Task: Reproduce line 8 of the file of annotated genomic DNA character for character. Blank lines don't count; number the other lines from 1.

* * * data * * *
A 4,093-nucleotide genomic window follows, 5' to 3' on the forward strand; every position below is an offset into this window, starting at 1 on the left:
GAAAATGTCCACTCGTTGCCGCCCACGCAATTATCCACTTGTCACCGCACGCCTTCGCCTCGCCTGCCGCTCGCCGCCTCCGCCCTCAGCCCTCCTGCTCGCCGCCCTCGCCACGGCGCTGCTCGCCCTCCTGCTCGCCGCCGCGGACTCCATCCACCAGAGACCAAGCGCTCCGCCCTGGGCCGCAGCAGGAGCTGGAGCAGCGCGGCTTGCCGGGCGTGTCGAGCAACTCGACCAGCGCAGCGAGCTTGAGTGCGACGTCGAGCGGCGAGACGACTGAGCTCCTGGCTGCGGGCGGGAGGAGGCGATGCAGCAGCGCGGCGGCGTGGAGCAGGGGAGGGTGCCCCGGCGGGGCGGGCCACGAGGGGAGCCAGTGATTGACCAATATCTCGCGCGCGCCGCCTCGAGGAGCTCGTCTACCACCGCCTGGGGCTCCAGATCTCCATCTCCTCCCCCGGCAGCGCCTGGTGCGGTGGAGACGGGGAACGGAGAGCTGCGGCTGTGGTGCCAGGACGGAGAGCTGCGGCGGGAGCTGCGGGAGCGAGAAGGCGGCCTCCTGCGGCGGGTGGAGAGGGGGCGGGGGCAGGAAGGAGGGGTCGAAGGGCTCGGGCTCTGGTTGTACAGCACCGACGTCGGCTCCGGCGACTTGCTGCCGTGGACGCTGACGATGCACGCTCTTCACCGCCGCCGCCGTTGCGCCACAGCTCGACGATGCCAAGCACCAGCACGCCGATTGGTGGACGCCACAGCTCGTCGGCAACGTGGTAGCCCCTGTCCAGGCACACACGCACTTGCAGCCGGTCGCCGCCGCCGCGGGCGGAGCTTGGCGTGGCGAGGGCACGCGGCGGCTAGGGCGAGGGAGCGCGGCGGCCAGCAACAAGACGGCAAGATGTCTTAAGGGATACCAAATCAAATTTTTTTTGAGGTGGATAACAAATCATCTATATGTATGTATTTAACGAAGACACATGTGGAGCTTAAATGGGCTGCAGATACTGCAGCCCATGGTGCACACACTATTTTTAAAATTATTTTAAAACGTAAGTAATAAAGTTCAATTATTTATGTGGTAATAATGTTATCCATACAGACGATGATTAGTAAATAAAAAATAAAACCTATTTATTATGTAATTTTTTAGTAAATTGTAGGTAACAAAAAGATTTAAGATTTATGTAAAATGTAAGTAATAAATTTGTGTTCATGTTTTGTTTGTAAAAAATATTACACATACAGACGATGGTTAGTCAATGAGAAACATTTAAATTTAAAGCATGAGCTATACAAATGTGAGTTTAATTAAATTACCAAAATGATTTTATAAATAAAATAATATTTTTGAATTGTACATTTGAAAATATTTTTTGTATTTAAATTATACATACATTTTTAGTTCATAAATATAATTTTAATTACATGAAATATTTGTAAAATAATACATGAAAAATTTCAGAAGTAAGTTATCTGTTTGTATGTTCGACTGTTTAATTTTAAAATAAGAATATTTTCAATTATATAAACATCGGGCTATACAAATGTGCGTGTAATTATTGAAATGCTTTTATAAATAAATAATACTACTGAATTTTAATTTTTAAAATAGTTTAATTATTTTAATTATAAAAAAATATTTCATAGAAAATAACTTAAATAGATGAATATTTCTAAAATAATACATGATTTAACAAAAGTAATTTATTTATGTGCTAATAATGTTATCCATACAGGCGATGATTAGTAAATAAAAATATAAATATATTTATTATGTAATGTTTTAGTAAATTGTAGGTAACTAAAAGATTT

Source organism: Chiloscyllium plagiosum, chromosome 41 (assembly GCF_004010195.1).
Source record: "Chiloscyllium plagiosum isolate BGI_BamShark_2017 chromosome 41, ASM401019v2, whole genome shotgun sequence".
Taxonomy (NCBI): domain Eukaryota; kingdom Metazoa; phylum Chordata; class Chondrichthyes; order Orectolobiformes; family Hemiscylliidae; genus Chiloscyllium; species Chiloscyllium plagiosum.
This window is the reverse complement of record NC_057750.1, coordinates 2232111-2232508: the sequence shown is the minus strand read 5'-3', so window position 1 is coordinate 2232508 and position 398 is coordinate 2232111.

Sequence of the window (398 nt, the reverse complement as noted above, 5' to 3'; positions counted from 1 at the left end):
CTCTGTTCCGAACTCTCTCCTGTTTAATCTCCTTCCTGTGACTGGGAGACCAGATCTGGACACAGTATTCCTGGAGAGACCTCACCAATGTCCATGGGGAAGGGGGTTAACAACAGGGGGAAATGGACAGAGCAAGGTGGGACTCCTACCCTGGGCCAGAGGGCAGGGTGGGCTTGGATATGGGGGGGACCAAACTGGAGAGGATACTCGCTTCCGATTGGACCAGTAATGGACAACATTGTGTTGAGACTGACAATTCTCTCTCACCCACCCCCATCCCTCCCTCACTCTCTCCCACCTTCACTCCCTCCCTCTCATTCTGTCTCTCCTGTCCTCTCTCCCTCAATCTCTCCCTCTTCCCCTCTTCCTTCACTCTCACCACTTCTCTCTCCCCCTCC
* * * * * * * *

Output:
CTCTGTTCCGAACTCTCTCCTGTTTAATCTCCTTCCTGTGACTGGGAGACCAGATCTGGACACAGTATTCCTGGAGAGACCTCACCAATGTCCATGGGGAAGGGGGTTAACAACAGGGGGAAATGGACAGAGCAAGGTGGGACTCCTACCCTGGGCCAGAGGGCAGGGTGGGCTTGGATATGGGGGGGACCAAACTGGAGAGGATACTCGCTTCCGATTGGACCAGTAATGGACAACATTGTGTTGAGACTGACAATTCTCTCTCACCCACCCCCATCCCTCCCTCACTCTCTCCCACCTTCACTCCCTCCCTCTCATTCTGTCTCTCCTGTCCTCTCTCCCTCAATCTCTCCCTCTTCCCCTCTTCCTTCACTCTCACCACTTCTCTCTCCCCCTCC